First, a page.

42. 42. • (f) Multiple trauma; Cardiac arrhythmias; Hypertensive Emergencies; Severe acid base disorders; Severe electrolyte abnormalities; Acute renal failure; Patients requiring acute hemodialysis, hemofilteration and peritoneal dialysis; Post operative patients; Patients requiring ECMO (Extra corporeal membrane oxygenation), nitric oxide therapy (if available); Malignant hyperpyrexia; Acute hepatic failure; and All post transplant patients
  43. 43. 5(b)(2) Admission Criteria to Level 2 Care (i) All ward patients requiring close moni-toring due to potentially unstable conditions; (ii) Croup (laryngotracheobronchitis) requir-ing oxygen; (iii) Asthma requiring hourly nebulization/getting tired with increasing oxygen requirement/mental status change; (iv) All patients requiring more than 50% oxygen to maintain saturations;
  44. 44. Conti,,,, (v) Closed head injury/skull fracture admitted for observation (vi) Diabetes ketoacidosis with pH <7.2 (vii) Patients with episodes of apnea (viii) Patients with significant abdominal trauma with suspected renal/splenic/hepatic injury (ix) Severe dehydration with mental status change (x) Post operative patients after major surgery with significant post operative pain/blood loss/stress (xi) Patients recovering from critical illness (level 3 care), but requiring close monitoring.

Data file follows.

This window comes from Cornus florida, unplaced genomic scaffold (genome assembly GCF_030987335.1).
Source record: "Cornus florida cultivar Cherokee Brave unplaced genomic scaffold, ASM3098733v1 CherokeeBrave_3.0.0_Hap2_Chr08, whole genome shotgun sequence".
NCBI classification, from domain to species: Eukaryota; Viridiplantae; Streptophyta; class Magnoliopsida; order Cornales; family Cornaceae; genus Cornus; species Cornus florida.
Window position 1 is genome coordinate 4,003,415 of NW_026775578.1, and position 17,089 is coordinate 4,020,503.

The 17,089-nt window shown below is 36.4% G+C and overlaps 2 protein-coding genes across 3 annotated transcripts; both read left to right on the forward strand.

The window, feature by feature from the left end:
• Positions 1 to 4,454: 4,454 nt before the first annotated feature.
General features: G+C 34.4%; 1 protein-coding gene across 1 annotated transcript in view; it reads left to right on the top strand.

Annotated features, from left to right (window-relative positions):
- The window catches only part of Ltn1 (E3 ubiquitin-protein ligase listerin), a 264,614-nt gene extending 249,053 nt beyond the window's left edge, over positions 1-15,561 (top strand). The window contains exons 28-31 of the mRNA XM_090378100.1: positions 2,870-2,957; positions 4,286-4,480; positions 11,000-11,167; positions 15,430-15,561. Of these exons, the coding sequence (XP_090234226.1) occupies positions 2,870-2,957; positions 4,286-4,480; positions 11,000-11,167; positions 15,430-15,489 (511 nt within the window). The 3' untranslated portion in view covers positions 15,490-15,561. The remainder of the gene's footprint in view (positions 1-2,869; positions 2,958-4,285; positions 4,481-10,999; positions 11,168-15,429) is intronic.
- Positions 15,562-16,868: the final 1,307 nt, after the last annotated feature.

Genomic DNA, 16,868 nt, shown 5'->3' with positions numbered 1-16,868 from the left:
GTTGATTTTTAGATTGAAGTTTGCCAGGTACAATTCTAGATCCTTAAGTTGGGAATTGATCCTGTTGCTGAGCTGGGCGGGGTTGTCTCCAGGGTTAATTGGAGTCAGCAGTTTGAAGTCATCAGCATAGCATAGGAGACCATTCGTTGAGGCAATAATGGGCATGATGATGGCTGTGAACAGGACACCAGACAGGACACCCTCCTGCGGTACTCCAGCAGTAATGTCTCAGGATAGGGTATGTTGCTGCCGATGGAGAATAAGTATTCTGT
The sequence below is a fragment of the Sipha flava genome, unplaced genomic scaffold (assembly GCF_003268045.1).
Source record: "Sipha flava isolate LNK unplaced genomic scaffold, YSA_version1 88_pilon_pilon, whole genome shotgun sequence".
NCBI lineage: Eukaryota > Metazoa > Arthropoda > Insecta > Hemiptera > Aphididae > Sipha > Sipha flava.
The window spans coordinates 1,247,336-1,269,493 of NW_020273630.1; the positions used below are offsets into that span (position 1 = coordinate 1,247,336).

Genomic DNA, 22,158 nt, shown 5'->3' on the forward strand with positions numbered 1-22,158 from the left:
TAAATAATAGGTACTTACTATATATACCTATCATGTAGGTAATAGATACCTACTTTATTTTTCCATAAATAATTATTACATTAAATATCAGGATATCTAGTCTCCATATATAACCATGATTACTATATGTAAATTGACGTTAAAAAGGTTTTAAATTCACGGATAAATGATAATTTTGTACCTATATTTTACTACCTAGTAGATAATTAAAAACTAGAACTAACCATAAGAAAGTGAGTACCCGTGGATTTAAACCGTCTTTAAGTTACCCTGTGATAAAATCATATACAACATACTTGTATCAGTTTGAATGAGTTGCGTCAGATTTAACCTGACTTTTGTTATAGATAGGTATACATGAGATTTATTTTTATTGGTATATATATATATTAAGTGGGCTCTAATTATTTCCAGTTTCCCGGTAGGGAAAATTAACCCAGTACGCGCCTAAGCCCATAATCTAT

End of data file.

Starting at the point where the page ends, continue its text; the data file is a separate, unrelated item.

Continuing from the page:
45. 45. Drugs Recommended to be stored in PICU • Acyclovir, Adenosine (if available), Adrenaline, Albumin 5%, 10%, 20%, Amiodarone, Amphoterecin, Ampicillin, Amrinone (if available), Atracurium, Atropine, Augmentin, Calcium chloride, Calcium gluconate, Captopril, Cefoperazone, Cefotaxime, Ceftazidine, Ceftriaxone, Chlorpheniramine , Ciprofloxacin, Cloxacillin, Dopamine, Droperidol, Desmopressin, Dexamethasone, Dextran, Dextrose (5%,10%,50%), Dextrose saline, Diazepam, Dobutamine, Fentanyl, Fluconazole